Professor Steven Toms, Head of the York Management School, said: “The York Management School offers research-led, quality teaching, based on influential scholarship, international profile and strong links with business in a world-class university environment to develop entrepreneurial and highly employable graduates. Our new building and the expansion of the campus provides us with an excellent environment in which to conduct these activities.”

The Cantor Business Lecture and official opening will take place on Monday, 4 July from 5.30pm to 7pm. The lecture will take place in Room LMB030-1 in the Law and Management Building, Heslington East and admission is by free ticket only, available from For further information contact or 01904 322622.

Notes to editors:

  • More on the York Law School at
  • More on the York Management School at
  • More on the University of York’s campus development at
  • Yorkshire and The Humber ERDF Programme 2007-2013
    The regional ERDF Programme, approved in December 2007 was launched in February 2008. The programme is managed by Yorkshire Forward on behalf of a regional partnership including the National Government, European Commission and Regional bodies. The programme provides €583 million from the European Regional Development Fund to invest in the region’s economic development by 2013 with €271m for South Yorkshire and €312m for the rest of the region. South Yorkshire has extra resources to help with its transition from its earlier Objective 1 status. Further information about the ERDF Programme in Yorkshire and The Humber is available at
  • European Regional Development Fund
    The European Regional Development Fund (ERDF) was set up in 1975 to stimulate economic development in less prosperous regions of the European Union (EU) and to act as a significant instrument with which the EU can support its Cohesion Policy. As EU membership has grown, ERDF has developed into a major instrument for helping to redress regional imbalances. The Department for Communities and Local Government (CLG) manages ERDF in England. Between 2007 and 2013, England benefits from an investment of €3.2 billion (approx £2.5 bn) of ERDF. It is delivered by regional programmes in each English region, managed by the Regional Development Agency. England also receives €177 million ERDF for two national cross-border co-operation programmes with France, Flanders and the Netherlands and another €193.8 million is available to the United Kingdom for participating in three trans-national co-operation programmes across the North West Europe, North Sea and Atlantic areas. ERDF is directed at projects offering substantial benefits which meet the needs of an area and would not take place without a grant. It is used to provide help towards the project costs with grants set at a minimum level required to allow the project to go ahead. As a general rule, however, the EU contributes no more than 50% of the eligible cost with the rest of the funding, known as ‘match funding’ coming from other public sources. Information about the European Union’s support for regional policy, including ERDF is available at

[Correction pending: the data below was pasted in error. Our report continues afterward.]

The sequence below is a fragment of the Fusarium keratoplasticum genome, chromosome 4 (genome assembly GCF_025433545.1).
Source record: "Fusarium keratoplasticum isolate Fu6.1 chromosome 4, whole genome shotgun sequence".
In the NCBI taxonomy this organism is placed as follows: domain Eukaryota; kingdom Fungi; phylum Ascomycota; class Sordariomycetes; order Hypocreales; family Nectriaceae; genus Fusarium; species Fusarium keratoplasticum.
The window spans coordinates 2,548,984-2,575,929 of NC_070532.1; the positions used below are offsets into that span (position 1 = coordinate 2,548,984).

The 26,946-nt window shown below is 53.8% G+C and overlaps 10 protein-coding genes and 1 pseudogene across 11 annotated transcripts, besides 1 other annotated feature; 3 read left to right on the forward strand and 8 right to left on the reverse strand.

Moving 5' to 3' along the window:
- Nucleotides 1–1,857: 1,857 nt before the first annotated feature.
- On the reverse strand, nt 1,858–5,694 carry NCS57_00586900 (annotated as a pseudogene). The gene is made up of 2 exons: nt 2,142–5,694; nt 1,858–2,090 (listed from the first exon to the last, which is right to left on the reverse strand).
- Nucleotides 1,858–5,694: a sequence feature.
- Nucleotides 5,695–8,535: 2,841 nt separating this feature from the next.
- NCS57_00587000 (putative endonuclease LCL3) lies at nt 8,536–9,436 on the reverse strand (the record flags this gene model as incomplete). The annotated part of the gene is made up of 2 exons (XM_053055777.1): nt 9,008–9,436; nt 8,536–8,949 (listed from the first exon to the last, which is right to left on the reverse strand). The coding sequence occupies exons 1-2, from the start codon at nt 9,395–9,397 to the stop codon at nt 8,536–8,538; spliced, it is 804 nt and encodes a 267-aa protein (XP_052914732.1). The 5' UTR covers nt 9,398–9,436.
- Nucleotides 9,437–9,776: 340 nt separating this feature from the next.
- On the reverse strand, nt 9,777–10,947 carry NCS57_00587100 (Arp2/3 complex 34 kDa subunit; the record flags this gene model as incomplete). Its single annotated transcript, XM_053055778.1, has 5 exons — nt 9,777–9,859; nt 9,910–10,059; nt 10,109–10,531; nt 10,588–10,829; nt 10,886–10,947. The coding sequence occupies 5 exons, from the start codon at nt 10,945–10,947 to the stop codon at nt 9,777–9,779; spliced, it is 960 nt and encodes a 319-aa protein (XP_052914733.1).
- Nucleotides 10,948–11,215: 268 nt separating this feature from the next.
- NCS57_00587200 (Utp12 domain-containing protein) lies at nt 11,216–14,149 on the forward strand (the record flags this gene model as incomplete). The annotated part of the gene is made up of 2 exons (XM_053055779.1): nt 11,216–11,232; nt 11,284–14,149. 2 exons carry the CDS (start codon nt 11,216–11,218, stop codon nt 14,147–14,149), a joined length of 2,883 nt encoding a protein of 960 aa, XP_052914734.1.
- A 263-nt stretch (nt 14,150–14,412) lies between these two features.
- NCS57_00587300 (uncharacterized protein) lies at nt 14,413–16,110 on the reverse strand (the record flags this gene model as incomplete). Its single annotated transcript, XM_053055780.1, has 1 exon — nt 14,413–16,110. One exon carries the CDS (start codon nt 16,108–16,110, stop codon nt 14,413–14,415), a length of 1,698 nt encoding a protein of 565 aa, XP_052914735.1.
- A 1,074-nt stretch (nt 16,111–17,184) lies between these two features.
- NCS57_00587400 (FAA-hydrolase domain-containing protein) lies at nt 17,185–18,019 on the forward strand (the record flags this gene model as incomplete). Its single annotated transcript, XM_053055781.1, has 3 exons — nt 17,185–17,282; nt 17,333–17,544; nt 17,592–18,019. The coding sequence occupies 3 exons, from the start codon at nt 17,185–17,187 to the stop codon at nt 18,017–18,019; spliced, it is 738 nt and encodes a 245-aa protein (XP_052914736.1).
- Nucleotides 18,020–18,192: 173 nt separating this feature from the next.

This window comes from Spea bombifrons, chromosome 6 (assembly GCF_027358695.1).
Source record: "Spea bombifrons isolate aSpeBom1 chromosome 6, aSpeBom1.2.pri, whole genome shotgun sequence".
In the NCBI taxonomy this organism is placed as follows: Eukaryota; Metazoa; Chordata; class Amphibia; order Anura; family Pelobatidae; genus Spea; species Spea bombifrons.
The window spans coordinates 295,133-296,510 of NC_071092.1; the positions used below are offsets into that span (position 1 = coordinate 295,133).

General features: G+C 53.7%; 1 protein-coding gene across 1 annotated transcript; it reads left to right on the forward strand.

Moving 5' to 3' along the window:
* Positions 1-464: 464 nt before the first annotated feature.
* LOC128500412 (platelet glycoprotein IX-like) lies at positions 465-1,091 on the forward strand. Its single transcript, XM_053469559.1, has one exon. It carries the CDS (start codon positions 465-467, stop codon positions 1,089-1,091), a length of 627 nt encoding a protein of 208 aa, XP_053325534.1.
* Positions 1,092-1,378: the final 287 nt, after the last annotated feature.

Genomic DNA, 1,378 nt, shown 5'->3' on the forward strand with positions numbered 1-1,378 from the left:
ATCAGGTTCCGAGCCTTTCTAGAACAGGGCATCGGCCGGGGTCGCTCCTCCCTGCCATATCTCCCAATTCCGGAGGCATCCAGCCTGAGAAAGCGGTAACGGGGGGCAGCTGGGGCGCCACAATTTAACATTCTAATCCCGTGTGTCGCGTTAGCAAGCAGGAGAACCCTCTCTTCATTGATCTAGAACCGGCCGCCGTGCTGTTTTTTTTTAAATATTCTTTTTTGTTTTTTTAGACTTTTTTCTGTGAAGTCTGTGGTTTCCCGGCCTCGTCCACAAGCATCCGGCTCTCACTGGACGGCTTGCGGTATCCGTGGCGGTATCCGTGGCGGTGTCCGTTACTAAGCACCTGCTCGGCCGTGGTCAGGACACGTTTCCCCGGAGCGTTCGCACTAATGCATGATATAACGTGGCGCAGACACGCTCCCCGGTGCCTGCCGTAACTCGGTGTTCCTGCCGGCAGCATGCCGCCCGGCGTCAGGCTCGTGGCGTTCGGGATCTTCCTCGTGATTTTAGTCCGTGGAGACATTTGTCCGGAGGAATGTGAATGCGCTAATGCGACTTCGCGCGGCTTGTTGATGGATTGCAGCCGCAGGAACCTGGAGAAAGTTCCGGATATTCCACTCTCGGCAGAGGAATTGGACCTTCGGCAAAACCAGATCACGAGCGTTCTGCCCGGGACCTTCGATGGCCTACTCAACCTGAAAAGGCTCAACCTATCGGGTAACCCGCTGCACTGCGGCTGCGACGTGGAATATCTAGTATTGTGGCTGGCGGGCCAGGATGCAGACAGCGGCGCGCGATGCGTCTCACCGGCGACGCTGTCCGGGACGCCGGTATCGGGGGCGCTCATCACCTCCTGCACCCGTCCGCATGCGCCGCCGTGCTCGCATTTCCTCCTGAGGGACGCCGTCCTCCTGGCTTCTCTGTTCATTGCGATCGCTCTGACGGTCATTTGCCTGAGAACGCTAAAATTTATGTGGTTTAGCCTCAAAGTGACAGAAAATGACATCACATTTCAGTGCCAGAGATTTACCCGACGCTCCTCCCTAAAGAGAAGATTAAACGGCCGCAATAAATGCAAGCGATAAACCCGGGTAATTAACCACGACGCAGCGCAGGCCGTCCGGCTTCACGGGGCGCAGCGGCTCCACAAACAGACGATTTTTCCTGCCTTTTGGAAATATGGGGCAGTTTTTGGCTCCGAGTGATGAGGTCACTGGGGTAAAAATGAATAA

Contact details

Caron Lett
Press Officer